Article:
Diabetes increases your risk of dental problems, including gingivitis and periodontal disease. Gingivitis is mild gum disease that can be self-managed or even reversed at home with daily dental care. Periodontitis is the more severe type of gum disease. With this late stage gum disease, you may need invasive treatments in order to save your teeth. To manage gingivitis with diabetes, brush your teeth at least two or three times daily, two minutes each time. Floss your teeth once a day to remove all plaque, food and debris from the teeth and gums. Use a toothpaste that has fluoride and rinse your mouth after brushing. Talk openly with your dentist for more tips on how to prevent problems associated with diabetes.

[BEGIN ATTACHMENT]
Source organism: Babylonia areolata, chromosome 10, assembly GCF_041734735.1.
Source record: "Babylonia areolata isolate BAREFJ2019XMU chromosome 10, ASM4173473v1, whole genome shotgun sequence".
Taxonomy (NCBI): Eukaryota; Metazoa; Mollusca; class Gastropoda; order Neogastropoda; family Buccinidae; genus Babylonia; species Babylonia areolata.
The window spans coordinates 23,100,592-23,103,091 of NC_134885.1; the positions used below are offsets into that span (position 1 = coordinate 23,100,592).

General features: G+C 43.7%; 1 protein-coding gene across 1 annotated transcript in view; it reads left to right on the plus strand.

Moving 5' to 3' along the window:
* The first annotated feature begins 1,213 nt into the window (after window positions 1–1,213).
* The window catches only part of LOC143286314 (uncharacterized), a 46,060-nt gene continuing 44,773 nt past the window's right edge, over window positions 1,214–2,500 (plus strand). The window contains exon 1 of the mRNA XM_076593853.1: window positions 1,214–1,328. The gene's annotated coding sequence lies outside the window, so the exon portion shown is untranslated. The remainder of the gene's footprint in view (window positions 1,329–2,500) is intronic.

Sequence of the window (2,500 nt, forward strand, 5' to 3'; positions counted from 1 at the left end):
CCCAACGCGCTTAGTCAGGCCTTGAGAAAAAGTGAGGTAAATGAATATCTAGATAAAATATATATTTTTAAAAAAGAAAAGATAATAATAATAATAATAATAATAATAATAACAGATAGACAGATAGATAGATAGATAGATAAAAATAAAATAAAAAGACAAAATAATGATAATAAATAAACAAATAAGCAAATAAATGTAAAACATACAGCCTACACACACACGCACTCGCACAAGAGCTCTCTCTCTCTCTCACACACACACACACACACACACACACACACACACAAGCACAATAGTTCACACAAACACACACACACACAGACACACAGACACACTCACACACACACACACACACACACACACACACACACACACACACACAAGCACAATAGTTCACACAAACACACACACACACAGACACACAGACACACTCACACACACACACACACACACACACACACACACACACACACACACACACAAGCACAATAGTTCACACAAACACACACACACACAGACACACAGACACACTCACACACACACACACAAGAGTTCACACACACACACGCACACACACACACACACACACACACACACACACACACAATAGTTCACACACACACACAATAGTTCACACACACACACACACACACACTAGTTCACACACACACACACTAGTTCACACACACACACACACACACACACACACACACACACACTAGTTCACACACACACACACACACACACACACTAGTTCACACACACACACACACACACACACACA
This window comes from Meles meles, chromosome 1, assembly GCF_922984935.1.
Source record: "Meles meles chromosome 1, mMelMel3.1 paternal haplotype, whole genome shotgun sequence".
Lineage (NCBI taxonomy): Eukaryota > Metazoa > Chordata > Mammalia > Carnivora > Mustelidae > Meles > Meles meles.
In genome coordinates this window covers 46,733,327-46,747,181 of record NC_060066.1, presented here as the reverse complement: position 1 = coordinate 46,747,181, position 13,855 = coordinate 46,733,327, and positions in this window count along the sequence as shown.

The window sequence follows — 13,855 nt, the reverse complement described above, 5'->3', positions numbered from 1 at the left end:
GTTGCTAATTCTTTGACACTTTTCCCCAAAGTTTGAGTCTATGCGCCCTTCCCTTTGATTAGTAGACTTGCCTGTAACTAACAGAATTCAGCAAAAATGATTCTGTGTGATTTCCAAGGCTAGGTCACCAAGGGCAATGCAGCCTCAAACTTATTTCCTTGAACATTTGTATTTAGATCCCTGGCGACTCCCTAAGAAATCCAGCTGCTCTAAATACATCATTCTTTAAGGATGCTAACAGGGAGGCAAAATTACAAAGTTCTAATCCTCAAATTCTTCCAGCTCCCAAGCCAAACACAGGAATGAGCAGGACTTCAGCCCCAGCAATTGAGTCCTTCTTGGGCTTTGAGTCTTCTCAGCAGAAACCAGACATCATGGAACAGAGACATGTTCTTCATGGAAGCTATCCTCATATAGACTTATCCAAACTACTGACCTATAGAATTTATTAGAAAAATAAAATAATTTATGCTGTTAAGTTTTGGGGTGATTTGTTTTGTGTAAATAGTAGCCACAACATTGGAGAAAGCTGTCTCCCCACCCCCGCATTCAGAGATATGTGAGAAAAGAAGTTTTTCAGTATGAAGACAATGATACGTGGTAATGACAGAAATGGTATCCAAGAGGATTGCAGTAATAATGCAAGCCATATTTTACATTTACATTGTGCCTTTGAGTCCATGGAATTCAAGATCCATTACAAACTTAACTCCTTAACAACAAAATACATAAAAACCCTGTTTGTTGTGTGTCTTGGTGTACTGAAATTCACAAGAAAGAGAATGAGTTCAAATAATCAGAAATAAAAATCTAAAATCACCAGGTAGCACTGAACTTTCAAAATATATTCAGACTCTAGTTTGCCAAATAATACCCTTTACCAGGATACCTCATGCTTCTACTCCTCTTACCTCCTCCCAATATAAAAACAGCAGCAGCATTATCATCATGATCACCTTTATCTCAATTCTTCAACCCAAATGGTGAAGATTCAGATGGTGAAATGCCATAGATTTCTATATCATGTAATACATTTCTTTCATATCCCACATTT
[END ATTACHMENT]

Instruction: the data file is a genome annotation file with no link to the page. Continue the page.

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American Dental Association answeredBecause diabetes reduces the body's resistance to infection, the gums are among the tissues likely to be affected. Periodontal diseases are infections of the gum and bone that hold your teeth in place.
Periodontal disease is often linked to the control of diabetes. For example, patients with inadequate blood sugar control appear to develop periodontal disease more often and more severely, and they lose more teeth than persons who have good control of their diabetes. It is possible to have periodontal disease and not have all of the warning signs. If you notice any of the warning signs of gum disease, see your dentist immediately.